Explanation: as children, we would always look for Easter eggs in the garden, and it was always the time of a big family reunion, and the time when tulips were blooming in the garden where the eggs had fallen from the sky, and also my grandfather--a tulip freak, I don't know why--would always bring home a huge bouquet of tulips for Easter family lunch.
As a perfumer, scent memories allow you to be creative, allow you to create retro fragrances or to play with nostalgia, which is always a feel-good experience for you or your customers. Scent memories, usually associated with nature or with some fabulous scent, provide you with quality references and create challenges for you, allowing you to reach for greater things.
Also note that one also has to be aware of his or her own scent memories because they condition you in appreciating or depreciating a new creation. One has to learn how to smell independently from his or her own personal emotions when it is necessary to provide a non-biased critique about a fragrance.
I've seen pictures of some of the artistic olfactory installations you've done, which you describe on your Les Christophs website (with perfumer Christoph Hornetz) as "Iconosms." Would you mind explaining the concept of "Iconosms?" How did you decide to pursue this particular form of artistic expression?
When I met photographer Laurent E. Badessi, we decided to collaborate on a project bringing scents and perfumes together, to show how scent can bring the next unique dimension after images, color and sound. Icon is from the Greek, meaning "picture" and osmo means scent in the same language. Those were the first photography + scent installations in which scent was an essential part of the art piece (not a gadget, but an essential part of the concept). I want to pursue it more, but now we are looking for a backer since we can't carry the costs to take the concept to the next stage. It was all personally funded plus a contribution from IFF [International Flavors and Fragrances].
You clearly have a complex appreciation for literature, since you took on the challenge of creating the coffret of scents that were inspired by the Patrick Süskind book "Das Parfum." What aspects of the project particularly appealed to you? [Reader: Marian Bendeth's interview with Christoph Hornetz and Christophe Laudamiel on Basenotes.net regarding the creation of "Le Coffret" is highly recommended.]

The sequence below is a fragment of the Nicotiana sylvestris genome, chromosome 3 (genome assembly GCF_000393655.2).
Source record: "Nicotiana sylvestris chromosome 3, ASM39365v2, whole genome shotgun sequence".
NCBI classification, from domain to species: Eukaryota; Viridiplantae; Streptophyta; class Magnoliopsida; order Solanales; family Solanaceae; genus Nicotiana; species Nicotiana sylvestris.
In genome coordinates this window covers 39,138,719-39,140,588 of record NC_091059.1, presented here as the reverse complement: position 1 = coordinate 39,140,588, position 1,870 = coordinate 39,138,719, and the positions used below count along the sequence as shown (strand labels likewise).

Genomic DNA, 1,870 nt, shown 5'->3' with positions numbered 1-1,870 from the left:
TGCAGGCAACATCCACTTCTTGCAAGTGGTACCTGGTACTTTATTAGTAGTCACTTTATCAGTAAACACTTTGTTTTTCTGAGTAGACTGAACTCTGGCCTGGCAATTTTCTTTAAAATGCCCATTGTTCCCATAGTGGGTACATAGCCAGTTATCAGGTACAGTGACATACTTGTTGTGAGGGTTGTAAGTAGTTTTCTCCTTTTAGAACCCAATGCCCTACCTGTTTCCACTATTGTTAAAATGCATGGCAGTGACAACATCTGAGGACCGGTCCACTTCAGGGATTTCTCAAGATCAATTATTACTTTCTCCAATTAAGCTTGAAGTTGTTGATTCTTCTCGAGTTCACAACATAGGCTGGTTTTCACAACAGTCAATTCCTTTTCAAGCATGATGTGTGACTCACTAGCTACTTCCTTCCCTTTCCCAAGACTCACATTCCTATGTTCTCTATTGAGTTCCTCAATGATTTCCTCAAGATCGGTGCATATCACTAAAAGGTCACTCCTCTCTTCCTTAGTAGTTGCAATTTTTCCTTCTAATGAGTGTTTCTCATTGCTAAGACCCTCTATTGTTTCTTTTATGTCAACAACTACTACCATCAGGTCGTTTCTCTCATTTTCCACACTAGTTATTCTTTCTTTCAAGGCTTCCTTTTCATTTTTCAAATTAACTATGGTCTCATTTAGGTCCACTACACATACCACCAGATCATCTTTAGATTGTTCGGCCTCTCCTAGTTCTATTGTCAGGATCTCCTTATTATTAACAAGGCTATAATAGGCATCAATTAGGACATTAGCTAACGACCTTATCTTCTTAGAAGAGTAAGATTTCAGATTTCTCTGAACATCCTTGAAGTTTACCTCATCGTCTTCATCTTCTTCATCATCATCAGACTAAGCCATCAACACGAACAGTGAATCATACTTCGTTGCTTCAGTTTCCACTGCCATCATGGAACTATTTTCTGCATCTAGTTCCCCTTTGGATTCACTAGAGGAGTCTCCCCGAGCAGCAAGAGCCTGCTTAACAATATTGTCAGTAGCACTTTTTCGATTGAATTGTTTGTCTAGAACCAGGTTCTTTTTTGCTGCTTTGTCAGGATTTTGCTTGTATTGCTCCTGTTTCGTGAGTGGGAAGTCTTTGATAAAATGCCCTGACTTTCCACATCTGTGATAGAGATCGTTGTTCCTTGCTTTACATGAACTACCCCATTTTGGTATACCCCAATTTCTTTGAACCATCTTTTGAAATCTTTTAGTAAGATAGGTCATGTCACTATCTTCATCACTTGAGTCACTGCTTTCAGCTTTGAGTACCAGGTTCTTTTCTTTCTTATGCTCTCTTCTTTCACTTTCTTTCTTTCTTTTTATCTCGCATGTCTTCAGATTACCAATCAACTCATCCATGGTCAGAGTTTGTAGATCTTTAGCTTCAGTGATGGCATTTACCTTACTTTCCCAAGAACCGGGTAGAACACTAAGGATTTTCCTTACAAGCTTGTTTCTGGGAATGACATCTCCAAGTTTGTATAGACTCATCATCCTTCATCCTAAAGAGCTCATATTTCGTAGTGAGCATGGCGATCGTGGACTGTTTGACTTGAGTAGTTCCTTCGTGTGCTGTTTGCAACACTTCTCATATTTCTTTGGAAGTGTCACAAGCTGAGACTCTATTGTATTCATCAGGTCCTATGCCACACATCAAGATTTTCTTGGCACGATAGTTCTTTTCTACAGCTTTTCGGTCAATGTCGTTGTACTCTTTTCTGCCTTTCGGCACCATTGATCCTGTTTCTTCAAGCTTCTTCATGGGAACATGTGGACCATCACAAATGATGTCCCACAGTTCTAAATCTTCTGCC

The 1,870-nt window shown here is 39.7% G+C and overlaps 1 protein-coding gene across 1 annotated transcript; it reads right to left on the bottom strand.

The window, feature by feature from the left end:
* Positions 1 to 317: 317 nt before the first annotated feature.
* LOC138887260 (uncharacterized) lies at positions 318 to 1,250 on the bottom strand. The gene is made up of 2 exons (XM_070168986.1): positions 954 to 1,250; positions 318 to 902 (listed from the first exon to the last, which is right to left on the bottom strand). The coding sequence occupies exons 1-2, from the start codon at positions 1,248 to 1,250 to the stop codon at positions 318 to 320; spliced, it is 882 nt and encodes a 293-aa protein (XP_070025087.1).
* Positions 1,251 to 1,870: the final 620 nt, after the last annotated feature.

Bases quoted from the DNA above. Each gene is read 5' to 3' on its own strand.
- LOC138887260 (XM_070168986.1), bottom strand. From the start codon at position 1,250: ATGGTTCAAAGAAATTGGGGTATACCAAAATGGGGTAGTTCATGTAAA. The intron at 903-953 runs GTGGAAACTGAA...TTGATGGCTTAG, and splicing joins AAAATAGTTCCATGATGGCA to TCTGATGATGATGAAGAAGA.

I wanted to go into territories where commercial perfumery never goes.
Were there other scent portraits that you would have liked to include in the coffret but didn't make it into the final version of the project?
Yes, we had the last scene of cannibalism and the fish market, for instance.
Do you have a favorite from among the scents that were created for this project?
Not really, it would be like choosing between your daughter and your son!
The "coffret" is (to use poetry terminology) a sort of anthology of fragrances around one concept. Are there any other scent "anthologies" that you'd like to work on? Are there any other books (or passages of literature) you'd like to create scents for?
Yes we are working on it. But I can already mention that, for instance, I created a perfume from the song "Dans Le Port d'Amsterdam" by Jacques Brel. No one has ever seen it.
Do you think any of the Le Parfum individual scents will be available for separate purchase? I remember reading that Aura was intended to be a separate launch at some point.
There is one planned so far. Hopefully we will hear more in the Fall.